7 Ways To Ease Your Anxiety And Depression
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Needless to say, 2020 has been a year of hardships for just about everyone. I was sent home midway through my second semester of college, and I'm now quarantined in a dorm, completing my classes online. The easiest way to describe this year has been a series of disappointments — moreover, I found that I was disappointed in myself. In the early weeks of March, I finally felt like I had my life together. I was no longer homesick. I was excelling in all my classes and making new connections. My mental health was the best it had been in a long time. Then the pandemic struck. It felt like everything I worked towards was meaningless.

Over summer, I invested time in myself to assure that regardless of what the fall semester would hold, I could find ways to be happy. And that's exactly what I've been doing since moving back to my dorm. Not every day will be good, but I believe there is good in every day.

Here are my tips for finding inner-peace and personal joy during these trying times!

1. Be sure to exercise regularly.  

Yes, I know this is common advice. But trust me, a little time spent maintaining your body does wonders for your mental health. Over summer, I began completing two-mile runs at least four times a week. Additionally, I had access to hiking at home — I'd spend evenings traversing mountainous trails with my parents. Now that I'm on campus again, there aren't many trails, however, I do run every weekday that I can. My roommate and I also occasionally follow Chloe Ting's YouTube workouts.

The point is, listen to what your body is telling you. Some days you'll have more energy and be able to crush a full-body workout. Other days it's a struggle to get out of bed. While the weather is nice, I recommend spending time outdoors. Even just twenty minutes of walking a day can elevate your mood!

2. If you're anxious, try meditation.  

A key part of managing my anxiety is steadying my thoughts. In order for this to be effective, I put away everything potentially distracting (homework, phone, food, etc.) and allow myself to just sit in silence and breath. Sometimes, I listen to guided meditations — many of which can be found on YouTube.

3. To boost your self-esteem, learn how to write and say affirmations.  

In the past, a lot of my depression and anxiety has stemmed from insecurities. I repeatedly told myself I was not good enough, pretty enough, smart enough, etc. This attitude only perpetuated my poor state of mental health and convinced me that those thoughts are true. I started writing down affirmations and repeating them to myself on my walks. For example, as I go for my daily walk I will repeat to myself, "I am happy. I feel happy. I am beautiful. I feel beautiful." Eventually, your brain hears this so many times that you believe it to be true. The most important part is to phrase everything positively. Don't say "I am not dumb," because your brain doesn't always filter out the "not" and therefore you're still hearing the negative word "dumb." Instead, say "I am smart."

4. For a little physical boost, meal prepping can nourish the start of your day. 

I'll admit, I always thought meal prepping was a silly millennial fad. And while I've never prepped all of my meals for one day (since I still acquire food from the dining hall), my roommate and I have begun to meal prep our breakfast. A favorite of ours is chia oatmeal. Essentially you mix oats and chia seeds with water (or milk if you're not lactose intolerant like me) and let that sit in the fridge overnight. In the morning, you can microwave this concoction to your liking. For extra flavor and protein, stir in peanut butter and honey. Feel free to make this as fancy as you like — you can even add fruit, nuts, and/or chocolate chips to the mix!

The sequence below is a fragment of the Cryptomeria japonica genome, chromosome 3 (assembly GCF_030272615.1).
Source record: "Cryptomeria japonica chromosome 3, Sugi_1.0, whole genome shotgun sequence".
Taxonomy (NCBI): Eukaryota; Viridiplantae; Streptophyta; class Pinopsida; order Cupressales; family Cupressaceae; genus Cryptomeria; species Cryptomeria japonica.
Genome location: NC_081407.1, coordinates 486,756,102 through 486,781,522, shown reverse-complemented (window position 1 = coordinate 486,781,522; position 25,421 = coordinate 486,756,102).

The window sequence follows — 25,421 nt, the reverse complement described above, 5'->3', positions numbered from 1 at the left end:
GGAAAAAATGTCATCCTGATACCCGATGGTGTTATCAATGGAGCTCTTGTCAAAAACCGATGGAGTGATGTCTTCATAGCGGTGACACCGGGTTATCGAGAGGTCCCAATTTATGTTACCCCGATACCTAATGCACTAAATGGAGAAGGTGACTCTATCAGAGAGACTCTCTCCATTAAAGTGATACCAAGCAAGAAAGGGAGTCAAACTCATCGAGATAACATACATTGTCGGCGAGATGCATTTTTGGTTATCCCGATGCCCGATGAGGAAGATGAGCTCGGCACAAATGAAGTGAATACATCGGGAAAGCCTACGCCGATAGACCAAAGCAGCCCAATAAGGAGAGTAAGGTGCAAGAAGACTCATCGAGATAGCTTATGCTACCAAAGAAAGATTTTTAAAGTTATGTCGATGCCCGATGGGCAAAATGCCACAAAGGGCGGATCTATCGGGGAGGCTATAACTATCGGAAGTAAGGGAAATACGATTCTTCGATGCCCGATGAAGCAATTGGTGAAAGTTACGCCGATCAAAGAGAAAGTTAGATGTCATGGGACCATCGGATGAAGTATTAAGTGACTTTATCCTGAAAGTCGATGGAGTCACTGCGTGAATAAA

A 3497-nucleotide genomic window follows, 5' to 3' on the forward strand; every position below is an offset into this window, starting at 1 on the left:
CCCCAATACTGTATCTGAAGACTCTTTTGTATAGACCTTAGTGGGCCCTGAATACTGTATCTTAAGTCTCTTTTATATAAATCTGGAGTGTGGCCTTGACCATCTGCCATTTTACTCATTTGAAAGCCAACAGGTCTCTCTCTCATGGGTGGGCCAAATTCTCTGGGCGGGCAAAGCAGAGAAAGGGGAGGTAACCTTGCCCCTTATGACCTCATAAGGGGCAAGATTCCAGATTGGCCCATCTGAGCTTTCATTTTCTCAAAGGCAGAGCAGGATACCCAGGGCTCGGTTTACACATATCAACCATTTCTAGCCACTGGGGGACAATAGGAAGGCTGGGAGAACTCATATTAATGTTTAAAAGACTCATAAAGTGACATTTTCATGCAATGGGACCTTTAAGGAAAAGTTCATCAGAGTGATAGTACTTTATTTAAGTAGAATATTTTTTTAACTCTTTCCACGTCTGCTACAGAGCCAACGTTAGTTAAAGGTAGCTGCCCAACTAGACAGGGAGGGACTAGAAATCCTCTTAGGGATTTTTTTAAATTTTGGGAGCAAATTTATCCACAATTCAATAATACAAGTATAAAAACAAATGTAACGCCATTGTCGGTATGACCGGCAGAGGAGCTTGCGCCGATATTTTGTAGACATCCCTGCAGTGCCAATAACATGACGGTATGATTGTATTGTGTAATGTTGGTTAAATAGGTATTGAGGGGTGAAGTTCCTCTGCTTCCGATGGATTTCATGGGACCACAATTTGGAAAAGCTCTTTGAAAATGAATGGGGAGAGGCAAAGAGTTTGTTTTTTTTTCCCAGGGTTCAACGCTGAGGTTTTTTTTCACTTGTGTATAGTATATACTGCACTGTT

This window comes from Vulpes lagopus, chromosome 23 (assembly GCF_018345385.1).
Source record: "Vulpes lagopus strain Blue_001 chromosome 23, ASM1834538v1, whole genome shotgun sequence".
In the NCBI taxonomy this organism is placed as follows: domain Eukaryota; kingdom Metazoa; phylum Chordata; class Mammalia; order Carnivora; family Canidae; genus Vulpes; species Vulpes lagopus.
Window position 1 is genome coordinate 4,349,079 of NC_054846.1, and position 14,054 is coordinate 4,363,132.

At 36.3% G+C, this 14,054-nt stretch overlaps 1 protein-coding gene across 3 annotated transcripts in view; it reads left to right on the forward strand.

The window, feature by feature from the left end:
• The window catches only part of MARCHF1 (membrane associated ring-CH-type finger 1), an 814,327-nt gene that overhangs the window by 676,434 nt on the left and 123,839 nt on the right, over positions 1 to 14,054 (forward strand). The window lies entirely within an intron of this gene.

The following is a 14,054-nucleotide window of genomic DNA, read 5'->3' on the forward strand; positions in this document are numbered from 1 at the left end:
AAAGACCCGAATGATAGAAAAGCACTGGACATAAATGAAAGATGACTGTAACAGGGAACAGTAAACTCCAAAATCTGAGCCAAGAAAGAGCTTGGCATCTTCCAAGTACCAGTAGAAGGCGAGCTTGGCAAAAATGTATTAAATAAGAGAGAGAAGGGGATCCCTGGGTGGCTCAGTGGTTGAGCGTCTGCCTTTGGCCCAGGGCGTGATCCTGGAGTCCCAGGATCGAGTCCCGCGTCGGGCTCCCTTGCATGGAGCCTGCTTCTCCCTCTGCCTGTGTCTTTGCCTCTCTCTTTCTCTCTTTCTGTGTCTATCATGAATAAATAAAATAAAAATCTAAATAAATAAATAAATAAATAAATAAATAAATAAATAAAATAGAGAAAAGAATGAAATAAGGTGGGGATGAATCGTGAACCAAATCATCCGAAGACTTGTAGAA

5. Don't stay in pajamas! Dress up for no reason. 

Sure, you might not have anywhere to go besides your Zoom meetings, but that doesn't mean you can't look nice. I've found that coordinating my outfits and doing my hair/makeup gives me that extra confidence boost to get through my day.

6. Enjoy some music and exercise in a less conventional way — have a dance party!

Nothing frees the soul like blasting your favorite tunes and jumping around the room. If you live with someone you're close with, invite them in on the fun. This is an easy way to get some cardio in without it feeling like a standard workout.

7. Be mindful of time spent consuming media, but also give yourself time to watch your favorite shows and make cute Instagram posts if you please. 

At the start of March, I regularly viewed TikTok videos. A majority of the content surfacing at the time was about the unfolding COVID-19 pandemic. Repeatedly seeing the grim outlook on what was about to happen filled me with fear and despair for the future. Now that classes are back in session, I have less free time to peruse the internet. I've found that limiting my time online has been beneficial for my mental health. Plus now that my classes are all online, the last thing I want to do is spend more time staring at a screen. That's not to say that I still don't view the news or watch entertainment videos. I know my boundaries and when to take a step back from social media.

Regardless of where you're at in your mental health journey, I hope that these simple tips are able to liven up the darker days of this year. Remember — you are strong, loved, and capable.

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Peter Truong

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